All Saints and All Souls Day Sunday 2nd and Monday 3rd of November 2014
All Saints and All Souls Day
Sunday 2nd and Monday 3rd of November 2014
The Saints and Blessed are travel companions along our journey, in our joy and in our suffering. They are men and women who turned a new page in their own lives and in the lives of so many people. This was the core of Saint John Paul II’s message to humanity: holiness is not a gift reserved for a few. We can all aspire to it, because it is a goal within our capacity – a great lesson articulated by the Second Vatican Council and its call to universal holiness (cf. Lumen Gentium).
The Solemnity of All Saints is a wonderful opportunity for the whole Church to take stock once again of the way that Pope John Paul II changed our way of viewing the Saints and Blessed. In nearly 27 years of his pontificate, he gave the Church 1,338 Blessed and 482 Saints!
John Paul II reminded us that the heroes and heroines the world offers to young people today are terribly flawed. They leave us so empty. The real “stars” are the Saints and Blessed who never tried to be regarded as heroes, or to shock or provoke. To believe greatness is attainable, we need successful role models to emulate. There is a desperate need for real heroes and heroines, models and witnesses of faith and virtue that the world of sports, cinema, science, and music simply cannot provide.
Commemoration of All the Faithful Departed
Why do Catholic Christians commemorate the dead during the month of November? The feast of All Souls and the month of November are sources of consolation for each of us. If our hearts are broken and suffering because of the loss of loved ones, or if we are dealing with unresolved issues about goodbyes that were never said, peace that was not made, gratitude that was not expressed – let us ask the faithful departed to intercede for us and for our own peace. The consoling doctrine of the Communion of Saints allows us to feel ever close to those who have died and gives us much hope in moments of despair and sadness. I share with you two texts that I like very much. In his little book Encounters with Silence, the great Jesuit theologian Fr. Karl Rahner, SJ, wrote about those who have died:
“That’s why our heart is with them now, our loved ones who have taken leave of us. There is no substitute for them; there are no others who can fill the vacancy when one of those whom we really love suddenly and unexpectedly departs and is with us no longer. In true love no one can replace another, for true love loves the other person in that depth where he is uniquely and irreplaceably himself. And thus, as death has trodden roughly through our lives, every one of the departed has taken a piece of our hearts with them – and often enough – our whole heart”. As he was dying in the fall of 1996, the late Cardinal Joseph Bernardin of Chicago wrote a moving, personal testament, The Gift of Peace, which speaks powerfully about life and death (pp. 152-153):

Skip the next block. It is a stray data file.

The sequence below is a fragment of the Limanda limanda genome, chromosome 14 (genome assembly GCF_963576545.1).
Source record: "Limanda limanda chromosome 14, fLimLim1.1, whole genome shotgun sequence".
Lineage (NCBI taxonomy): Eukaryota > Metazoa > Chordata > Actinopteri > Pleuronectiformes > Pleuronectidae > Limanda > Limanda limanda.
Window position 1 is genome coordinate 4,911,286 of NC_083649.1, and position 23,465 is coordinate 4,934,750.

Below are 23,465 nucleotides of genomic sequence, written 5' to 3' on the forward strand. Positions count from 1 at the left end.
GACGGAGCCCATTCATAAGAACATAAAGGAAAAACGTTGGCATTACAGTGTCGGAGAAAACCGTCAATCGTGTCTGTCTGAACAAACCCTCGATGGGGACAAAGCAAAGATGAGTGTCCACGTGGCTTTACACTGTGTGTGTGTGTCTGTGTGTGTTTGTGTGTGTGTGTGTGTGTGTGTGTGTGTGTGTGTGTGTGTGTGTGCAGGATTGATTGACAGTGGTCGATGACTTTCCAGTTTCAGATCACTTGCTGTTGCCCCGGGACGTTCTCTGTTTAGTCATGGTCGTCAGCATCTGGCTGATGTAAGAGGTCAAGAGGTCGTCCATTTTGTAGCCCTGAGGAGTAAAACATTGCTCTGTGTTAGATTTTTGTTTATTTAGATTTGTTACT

“Many people have asked me to tell them about heaven and the afterlife. I sometimes smile at the request because I do not know any more than they do. Yet, when one young man asked if I looked forward to being united with God and all those who have gone before me, I made a connection to something I said earlier in this book. The first time I traveled with my mother and sister to my parents’ homeland of Tonadico di Primiero, in northern Italy, I felt as if I had been there before. After years of looking through my mother’s photo albums, I knew the mountains, the land, the houses, the people. As soon as we entered the valley, I said, “My God, I know this place. I am home.” Somehow I think crossing from this life into eternal life will be similar. I will be home”.
During these days of November, spend some time reflecting on those who have been close to you, who have died, and are now with the Lord.
Slowly read this Scripture passage – Wisdom 3:1-3:
“But the souls of the righteous are in the hand of God, and no torment will ever touch them. In the eyes of the foolish they seemed to have died, and their departure was thought to be a disaster, and their going from us to be their destruction; but they are at peace”.
Remember one person close to you who has died. Bring this person’s image into your mind’s eye. As you remember his or her life, imagine the Lord Jesus escorting the person into heaven at the time of death. Finally, imagine this loved one waiting for you. Know that when your time of passing comes, the Lord and your loved ones who have gone before you will escort you into the kingdom of heaven.
End your short remembrance with this prayer:
Lord, you are the resurrection and the life. You promised that whoever believes in you will never die. Lord, through the power of your rising, help me believe in my own resurrection. Amen.
May we spend our earthly pilgrimage filling our minds with the thoughts of heaven, so that when we finally cross over into eternal life, the images we see may not be foreign, startling, or strange. Let us pray that we, too, may be able to say: “My God, I know this place. I am home.”
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